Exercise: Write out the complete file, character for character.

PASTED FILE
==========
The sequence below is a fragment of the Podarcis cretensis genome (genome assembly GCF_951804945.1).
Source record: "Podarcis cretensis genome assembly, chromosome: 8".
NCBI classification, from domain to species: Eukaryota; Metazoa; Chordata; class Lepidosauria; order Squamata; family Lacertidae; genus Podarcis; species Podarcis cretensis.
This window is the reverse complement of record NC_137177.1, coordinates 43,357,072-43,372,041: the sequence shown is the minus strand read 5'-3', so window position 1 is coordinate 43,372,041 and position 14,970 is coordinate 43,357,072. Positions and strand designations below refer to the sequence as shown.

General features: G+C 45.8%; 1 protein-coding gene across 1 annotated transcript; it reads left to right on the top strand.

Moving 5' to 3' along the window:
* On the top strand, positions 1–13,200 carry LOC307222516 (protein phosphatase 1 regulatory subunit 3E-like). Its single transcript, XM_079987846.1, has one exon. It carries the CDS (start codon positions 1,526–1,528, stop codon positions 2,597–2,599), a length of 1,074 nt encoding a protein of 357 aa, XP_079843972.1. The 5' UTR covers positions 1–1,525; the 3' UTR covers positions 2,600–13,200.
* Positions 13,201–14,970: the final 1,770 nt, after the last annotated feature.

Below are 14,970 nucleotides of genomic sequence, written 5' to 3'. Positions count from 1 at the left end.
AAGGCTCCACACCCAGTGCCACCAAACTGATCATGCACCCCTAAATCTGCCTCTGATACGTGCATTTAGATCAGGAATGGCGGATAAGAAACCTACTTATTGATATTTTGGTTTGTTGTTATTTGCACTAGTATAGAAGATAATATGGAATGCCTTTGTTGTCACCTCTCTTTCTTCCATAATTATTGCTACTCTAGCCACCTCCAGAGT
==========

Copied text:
The sequence below is a fragment of the Podarcis cretensis genome (genome assembly GCF_951804945.1).
Source record: "Podarcis cretensis genome assembly, chromosome: 8".
NCBI classification, from domain to species: Eukaryota; Metazoa; Chordata; class Lepidosauria; order Squamata; family Lacertidae; genus Podarcis; species Podarcis cretensis.
This window is the reverse complement of record NC_137177.1, coordinates 43,357,072-43,372,041: the sequence shown is the minus strand read 5'-3', so window position 1 is coordinate 43,372,041 and position 14,970 is coordinate 43,357,072. Positions and strand designations below refer to the sequence as shown.

General features: G+C 45.8%; 1 protein-coding gene across 1 annotated transcript; it reads left to right on the top strand.

Moving 5' to 3' along the window:
* On the top strand, positions 1–13,200 carry LOC307222516 (protein phosphatase 1 regulatory subunit 3E-like). Its single transcript, XM_079987846.1, has one exon. It carries the CDS (start codon positions 1,526–1,528, stop codon positions 2,597–2,599), a length of 1,074 nt encoding a protein of 357 aa, XP_079843972.1. The 5' UTR covers positions 1–1,525; the 3' UTR covers positions 2,600–13,200.
* Positions 13,201–14,970: the final 1,770 nt, after the last annotated feature.

Below are 14,970 nucleotides of genomic sequence, written 5' to 3'. Positions count from 1 at the left end.
AAGGCTCCACACCCAGTGCCACCAAACTGATCATGCACCCCTAAATCTGCCTCTGATACGTGCATTTAGATCAGGAATGGCGGATAAGAAACCTACTTATTGATATTTTGGTTTGTTGTTATTTGCACTAGTATAGAAGATAATATGGAATGCCTTTGTTGTCACCTCTCTTTCTTCCATAATTATTGCTACTCTAGCCACCTCCAGAGT